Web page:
As reported in the South Bend Tribune, a Michigan teacher’s aide was suspended from her job after refusing to give school administrators access to her personal Facebook account. Kimberly Hester was a teacher’s aide at Frank Squires Elementary in Cassopolis, Michigan until she posted a photo on Facebook of a co-worker’s pants around her ankles, and captioned it “Thinking of you”.
A complaint was made to the school, and the district superintendent repeatedly asked Hester for access to her Facebook page a few days later. Hester refused. Then, she reported to the South Bend Tribune, the district’s Special Education Director wrote to her, saying “[I]n the absence of you voluntarily granting Lewis Cass ISD administration access to you[r] Facebook page, we will assume the worst and act accordingly.”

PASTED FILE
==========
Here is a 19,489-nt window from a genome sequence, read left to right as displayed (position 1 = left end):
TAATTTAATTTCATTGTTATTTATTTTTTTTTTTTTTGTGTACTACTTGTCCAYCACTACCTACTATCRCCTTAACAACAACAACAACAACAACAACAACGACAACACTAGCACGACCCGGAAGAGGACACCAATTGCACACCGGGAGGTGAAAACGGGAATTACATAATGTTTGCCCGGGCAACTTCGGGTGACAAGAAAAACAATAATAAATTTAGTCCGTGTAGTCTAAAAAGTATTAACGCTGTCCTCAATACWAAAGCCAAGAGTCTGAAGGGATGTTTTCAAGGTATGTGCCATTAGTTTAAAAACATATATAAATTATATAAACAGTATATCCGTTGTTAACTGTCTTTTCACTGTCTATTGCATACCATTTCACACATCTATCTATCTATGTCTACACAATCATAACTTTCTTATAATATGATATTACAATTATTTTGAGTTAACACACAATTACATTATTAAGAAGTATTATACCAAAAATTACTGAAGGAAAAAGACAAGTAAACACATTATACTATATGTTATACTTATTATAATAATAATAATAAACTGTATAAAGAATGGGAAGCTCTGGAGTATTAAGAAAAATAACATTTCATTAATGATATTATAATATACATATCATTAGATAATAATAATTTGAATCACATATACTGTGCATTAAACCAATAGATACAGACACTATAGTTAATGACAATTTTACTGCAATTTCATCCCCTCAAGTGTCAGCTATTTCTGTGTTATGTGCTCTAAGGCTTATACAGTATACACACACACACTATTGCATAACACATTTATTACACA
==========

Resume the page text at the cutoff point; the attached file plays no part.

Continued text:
Hester was suspended from her job and is now on unpaid leave. According to Barbara Frick, professor of labor law at the University of Notre Dame, because there are no state or federal laws protecting social media privacy in the workplace, the school district didn’t break the law by requesting access to a personal Facebook page.
Arbitration is scheduled for May.
For further details on the story, head on over to the South Bend Tribune.
Image by Corey Leopold